Orange Marmalade

published Apr 18, 2022
Orange Marmalade Recipe
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orange marmalade in a small rounded glass jar with a silver scooping spoon starting to spoon a small amount out, with oranges surrounding it
Credit: Perry Santanachote

English orange marmalade — the kind Paddington Bear survived on — is traditionally made with Seville oranges, which have naturally high amounts of pectin that gives marmalade its signature gel texture. They are also bitter enough to give the sweet spread balance. In the United States, Seville oranges can be hard to come by, but the navel oranges that grow in abundance here make a pretty darn good marmalade, too. 

Making your own marmalade for the first time can be unnerving (especially when you glance at the cook time), but it’s not difficult — it just requires a little patience! Here’s how to do it.

How to Make Orange Marmalade 

To make marmalade you just need the three following ingredients:

  • Citrus
  • Water
  • Sugar

Once you juice the oranges and separate the membranes and seeds from the rind, let everything soak in a muslin bag overnight. This step draws out the all-important pectin from the skin and seeds and will set your marmalade after you cook it. The next day, you’ll boil that mixture for a couple of hours to soften the orange peel, then add sugar and cook until it reaches 220ºF, the point when the sugar will react with the pectin to create the gel-like marmalade texture you know and love.

Credit: Perry Santanachote

What’s the Difference Between Marmalade and Jam?

Jams, jellies, and marmalades are more similar than different. They’re all made by cooking fruit with sugar to release natural pectin that firms up the mixture. The differences are mainly the consistency of the final product and how much fruit is in it.

  • Jam is the loosest of the bunch, with whole or broken-up pieces of fruit.
  • Jelly is very gelatinous and has only the juice of the fruit.
  • Marmalade is strictly made with citrus, with the whole fruit, including the rind.

What Goes Well with Orange Marmalade?

There’s the classic marmalade on buttered toast, but there are also all these creative ways to use your jelly.

  • Ice cream topping
  • Ham glaze
  • Pan sauce
  • On a cheese plate

Orange Marmalade Recipe

Prep time 15 minutes

Cook time 2 hours 20 minutes

Makes about 5 cups

Nutritional Info


  • 4

    medium navel oranges (about 2 1/4 pounds total)

  • 2

    medium lemons

  • 2 quarts


  • 5 cups

    granulated sugar


  1. Wash and scrub 4 medium navel oranges and 2 medium lemons.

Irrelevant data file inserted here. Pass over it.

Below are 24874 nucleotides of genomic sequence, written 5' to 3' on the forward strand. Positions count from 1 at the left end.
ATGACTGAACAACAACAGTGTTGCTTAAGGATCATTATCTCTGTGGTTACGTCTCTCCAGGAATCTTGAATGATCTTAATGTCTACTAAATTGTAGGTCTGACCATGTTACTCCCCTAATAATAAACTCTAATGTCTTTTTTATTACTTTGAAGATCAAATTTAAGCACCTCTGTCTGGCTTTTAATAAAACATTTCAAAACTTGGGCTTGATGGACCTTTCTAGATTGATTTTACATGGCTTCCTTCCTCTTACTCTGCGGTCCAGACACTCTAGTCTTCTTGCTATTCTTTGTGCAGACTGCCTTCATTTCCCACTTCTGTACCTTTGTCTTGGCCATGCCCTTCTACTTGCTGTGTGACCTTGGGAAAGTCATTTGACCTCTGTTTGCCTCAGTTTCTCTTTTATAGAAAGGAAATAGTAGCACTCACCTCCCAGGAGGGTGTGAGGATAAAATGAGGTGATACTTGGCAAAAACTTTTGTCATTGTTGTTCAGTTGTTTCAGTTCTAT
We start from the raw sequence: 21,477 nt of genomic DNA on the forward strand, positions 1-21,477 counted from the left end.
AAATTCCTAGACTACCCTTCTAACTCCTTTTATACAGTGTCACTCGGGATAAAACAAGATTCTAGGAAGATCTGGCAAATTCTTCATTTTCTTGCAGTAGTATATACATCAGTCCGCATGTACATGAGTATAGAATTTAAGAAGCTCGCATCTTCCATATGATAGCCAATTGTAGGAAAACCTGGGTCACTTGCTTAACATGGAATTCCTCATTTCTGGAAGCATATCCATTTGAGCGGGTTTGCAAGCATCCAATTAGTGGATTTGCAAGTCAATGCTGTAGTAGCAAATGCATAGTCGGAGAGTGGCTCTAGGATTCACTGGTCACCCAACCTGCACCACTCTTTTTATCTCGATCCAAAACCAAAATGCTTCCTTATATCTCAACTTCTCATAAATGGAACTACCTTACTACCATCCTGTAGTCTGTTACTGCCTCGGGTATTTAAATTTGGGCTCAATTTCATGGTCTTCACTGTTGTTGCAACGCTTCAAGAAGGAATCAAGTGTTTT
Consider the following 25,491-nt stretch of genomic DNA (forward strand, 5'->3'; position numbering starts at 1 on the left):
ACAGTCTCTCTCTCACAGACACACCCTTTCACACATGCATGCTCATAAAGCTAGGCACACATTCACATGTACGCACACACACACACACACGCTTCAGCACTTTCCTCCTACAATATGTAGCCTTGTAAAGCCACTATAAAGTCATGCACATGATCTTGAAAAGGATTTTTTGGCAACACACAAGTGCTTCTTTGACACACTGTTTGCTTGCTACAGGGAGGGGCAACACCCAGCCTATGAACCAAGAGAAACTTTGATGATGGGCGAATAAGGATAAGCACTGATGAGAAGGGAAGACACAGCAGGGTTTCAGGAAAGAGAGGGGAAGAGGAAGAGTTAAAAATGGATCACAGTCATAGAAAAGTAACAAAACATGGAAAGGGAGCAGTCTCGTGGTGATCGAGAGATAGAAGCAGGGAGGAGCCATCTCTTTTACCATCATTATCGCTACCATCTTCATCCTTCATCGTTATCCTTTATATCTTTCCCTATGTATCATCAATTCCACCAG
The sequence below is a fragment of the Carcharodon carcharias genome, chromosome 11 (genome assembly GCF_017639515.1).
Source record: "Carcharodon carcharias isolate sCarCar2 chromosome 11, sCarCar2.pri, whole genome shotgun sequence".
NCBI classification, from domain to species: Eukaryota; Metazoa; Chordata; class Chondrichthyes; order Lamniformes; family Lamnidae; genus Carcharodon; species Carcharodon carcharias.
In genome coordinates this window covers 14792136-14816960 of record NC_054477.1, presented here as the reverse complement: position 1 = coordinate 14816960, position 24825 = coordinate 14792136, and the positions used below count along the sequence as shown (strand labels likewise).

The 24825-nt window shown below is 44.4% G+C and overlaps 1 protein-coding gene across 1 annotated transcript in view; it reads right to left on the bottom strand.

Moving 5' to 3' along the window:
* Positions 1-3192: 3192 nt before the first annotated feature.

2. Cut the ends off the oranges and discard. Halve the oranges and juice through a fine-mesh strainer fitted over a large saucepan to catch seeds and pulp (about 1 cup juice). Halve the lemons and juice through the strainer into the saucepan (about 1/3 cup juice). Place the juiced lemon shells in the strainer.

  3. Flip each orange shell inside out. Peel away the flesh and membranes with your fingers and add them to the strainer. Cut each orange shell into quarters and place in a food processor fitted with the blade attachment. Pulse into 1/2-inch pieces, about 7 (1-second) pulses. (Alternatively, use a sharp knife to slice the orange peel into thin strips.) Add to the saucepan.

  4. Transfer the contents of the strainer onto the center of a large piece of muslin cloth or double layer of cheesecloth. Pull up the four corners to the middle to form a pouch. Tie the pouch shut with kitchen string and add to the saucepan.

  5. Add 2 quarts water to the saucepan. Cover, and let soak at room temperature overnight.

  6. The next day, uncover and bring the mixture to a boil over high heat. Reduce the heat to low and simmer gently for 2 hours. Meanwhile, place a plate in the freezer (you’ll need this to check for doneness).

  7. Remove the pouch and squeeze it between two slotted spoons or tongs to extract as much liquid as possible. Discard the pouch.

  8. Clip a candy or deep-fry thermometer to the side of the saucepan. Add 5 cups granulated sugar and stir until dissolved, skimming off any foam that rises to the top. Stop stirring and let the mixture heat up to 220ºF, about 15 minutes. Adjust the heat as needed to simmer at this temperature for 5 minutes.

  9. Turn off the heat. Test the marmalade by smearing a spoonful onto the frozen plate. Tilt the plate — the marmalade is ready if it’s a soft gel consistency that moves slightly and forms a skin on top. It may run down the plate at first, but as long as it forms the gel straight away, then it’s ready. If it’s thin and runny, continue simmering and re-checking every 10 minutes.

  10. Let the marmalade cool for 15 minutes. Give it a stir to redistribute, then ladle into mason jars or storage containers. Seal and refrigerate until set, 5 to 24 hours.

Recipe Notes

Storage: Marmalade will keep in an airtight container in the refrigerator for up to 2 months.

Freezing: You can also freeze this marmalade for up to 6 months, just be sure to leave 1/2-inch of room at the top of the jar so the jam can expand while freezing.